Pruning big branches
To eliminate big branches, 3 or 4 cuts will probably be necessary to prevent tearing the bark. Make the very first cut on the underside of the branch about 18 inches from the trunk. Undercut one-third to one-half way through the branch.
Make the second cut an inch further out on the branch; cut until the branch breaks totally free
Prior to making the final cut severing a branch from the primary stem, determine the branch collar. The branch collar grows from the stem tissue around the base of the branch. Make pruning cuts to ensure that only branch tissue (wood on the branch side of the collar) is removed. Do not leave a stub. If the branch collar is left intact following pruning, the wound will seal much more successfully and stem tissue most likely won't decay.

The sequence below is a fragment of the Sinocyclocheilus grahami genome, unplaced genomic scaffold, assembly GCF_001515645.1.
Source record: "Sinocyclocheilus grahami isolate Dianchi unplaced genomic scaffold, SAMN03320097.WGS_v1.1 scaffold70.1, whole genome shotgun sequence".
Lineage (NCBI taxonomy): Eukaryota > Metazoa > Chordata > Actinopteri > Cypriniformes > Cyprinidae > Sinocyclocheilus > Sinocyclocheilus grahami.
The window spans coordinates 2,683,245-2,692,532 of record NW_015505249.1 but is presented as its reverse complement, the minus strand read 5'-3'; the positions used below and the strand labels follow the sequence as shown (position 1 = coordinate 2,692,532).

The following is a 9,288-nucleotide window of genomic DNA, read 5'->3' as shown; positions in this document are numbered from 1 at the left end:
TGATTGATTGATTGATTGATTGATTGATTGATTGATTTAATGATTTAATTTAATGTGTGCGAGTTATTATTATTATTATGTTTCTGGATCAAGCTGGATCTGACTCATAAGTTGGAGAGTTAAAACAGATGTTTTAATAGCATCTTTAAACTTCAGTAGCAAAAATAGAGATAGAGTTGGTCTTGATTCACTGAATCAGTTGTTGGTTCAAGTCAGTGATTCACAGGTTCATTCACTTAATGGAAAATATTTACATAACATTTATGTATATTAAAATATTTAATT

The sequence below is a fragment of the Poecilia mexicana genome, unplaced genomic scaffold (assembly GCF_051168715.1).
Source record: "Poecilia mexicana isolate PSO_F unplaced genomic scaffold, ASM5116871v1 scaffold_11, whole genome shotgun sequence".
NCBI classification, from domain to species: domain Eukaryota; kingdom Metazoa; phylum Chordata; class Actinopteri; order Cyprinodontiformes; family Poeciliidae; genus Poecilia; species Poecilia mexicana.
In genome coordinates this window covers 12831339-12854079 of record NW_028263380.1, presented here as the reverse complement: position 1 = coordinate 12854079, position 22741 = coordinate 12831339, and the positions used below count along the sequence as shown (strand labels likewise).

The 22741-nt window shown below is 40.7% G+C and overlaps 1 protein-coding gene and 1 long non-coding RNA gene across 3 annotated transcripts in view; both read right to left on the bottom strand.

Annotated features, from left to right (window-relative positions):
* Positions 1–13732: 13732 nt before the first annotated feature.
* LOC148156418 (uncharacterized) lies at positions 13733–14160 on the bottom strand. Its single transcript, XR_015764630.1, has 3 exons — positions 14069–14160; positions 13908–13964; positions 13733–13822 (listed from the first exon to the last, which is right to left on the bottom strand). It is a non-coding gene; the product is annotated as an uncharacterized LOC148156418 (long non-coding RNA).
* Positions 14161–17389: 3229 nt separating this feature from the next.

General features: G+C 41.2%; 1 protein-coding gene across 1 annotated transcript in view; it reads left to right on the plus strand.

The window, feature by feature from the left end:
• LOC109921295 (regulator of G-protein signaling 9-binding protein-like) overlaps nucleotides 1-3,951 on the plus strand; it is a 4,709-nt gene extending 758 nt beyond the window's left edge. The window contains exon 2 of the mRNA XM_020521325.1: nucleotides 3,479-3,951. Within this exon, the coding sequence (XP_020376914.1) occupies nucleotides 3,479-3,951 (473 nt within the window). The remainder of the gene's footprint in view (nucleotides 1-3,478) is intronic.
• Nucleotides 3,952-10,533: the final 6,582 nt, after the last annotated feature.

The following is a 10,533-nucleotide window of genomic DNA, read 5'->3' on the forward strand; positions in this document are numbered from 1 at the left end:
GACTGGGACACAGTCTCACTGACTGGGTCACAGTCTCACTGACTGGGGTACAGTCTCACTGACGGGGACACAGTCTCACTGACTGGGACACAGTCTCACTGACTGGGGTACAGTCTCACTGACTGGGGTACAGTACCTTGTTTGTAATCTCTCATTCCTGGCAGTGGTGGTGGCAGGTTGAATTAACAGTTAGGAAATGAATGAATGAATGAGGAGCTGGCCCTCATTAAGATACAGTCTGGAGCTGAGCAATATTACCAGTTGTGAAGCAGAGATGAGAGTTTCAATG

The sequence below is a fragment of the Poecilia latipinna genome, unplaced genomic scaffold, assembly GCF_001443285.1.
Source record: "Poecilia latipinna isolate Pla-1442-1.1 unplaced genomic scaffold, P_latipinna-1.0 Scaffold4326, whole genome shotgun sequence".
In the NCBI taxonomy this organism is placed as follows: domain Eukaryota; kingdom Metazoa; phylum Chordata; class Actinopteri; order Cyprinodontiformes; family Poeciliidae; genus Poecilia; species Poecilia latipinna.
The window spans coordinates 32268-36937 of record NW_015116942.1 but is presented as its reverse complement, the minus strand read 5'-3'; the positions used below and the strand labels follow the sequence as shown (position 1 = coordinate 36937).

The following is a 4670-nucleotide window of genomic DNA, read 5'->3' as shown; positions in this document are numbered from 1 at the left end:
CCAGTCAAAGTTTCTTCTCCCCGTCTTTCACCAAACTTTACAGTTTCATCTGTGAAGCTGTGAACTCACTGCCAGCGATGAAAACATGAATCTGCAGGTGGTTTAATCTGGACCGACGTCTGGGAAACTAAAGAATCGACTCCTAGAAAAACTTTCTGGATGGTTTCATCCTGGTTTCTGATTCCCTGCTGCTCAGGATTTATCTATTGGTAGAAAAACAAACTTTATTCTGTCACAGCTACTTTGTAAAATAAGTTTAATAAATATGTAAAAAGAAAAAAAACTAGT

The third cut may be made by cutting down through the branch, severing it. If, during the removal, there's a possibility of tearing the bark on the branch underside, make an undercut first and then saw through the branch.
Research has shown wound dressing isn't usually required on pruning cuts. Nevertheless, if wounds have to be covered to stop insect transmission or certain illnesses like oak wilt, use latex instead of oil-based paint.